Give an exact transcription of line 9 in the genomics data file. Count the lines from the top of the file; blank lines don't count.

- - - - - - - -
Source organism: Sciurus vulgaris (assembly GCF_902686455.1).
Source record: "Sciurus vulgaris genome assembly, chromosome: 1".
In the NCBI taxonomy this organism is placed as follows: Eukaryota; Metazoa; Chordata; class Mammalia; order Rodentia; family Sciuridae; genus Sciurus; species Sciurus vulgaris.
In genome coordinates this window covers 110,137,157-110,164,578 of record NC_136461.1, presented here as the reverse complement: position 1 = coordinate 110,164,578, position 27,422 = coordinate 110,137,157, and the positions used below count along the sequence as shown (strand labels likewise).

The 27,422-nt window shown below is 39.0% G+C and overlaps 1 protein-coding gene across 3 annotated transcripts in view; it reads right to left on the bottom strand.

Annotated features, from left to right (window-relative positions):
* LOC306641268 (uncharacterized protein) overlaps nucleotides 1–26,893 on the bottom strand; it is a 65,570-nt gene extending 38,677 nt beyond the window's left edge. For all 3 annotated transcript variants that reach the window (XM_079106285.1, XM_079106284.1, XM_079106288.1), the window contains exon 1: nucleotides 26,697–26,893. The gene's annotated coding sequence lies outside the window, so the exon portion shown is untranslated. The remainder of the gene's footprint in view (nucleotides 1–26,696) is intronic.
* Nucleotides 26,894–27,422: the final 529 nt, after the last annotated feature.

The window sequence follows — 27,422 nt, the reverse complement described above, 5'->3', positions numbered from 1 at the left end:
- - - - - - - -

The window sequence follows — 27,422 nt, the reverse complement described above, 5'->3', positions numbered from 1 at the left end: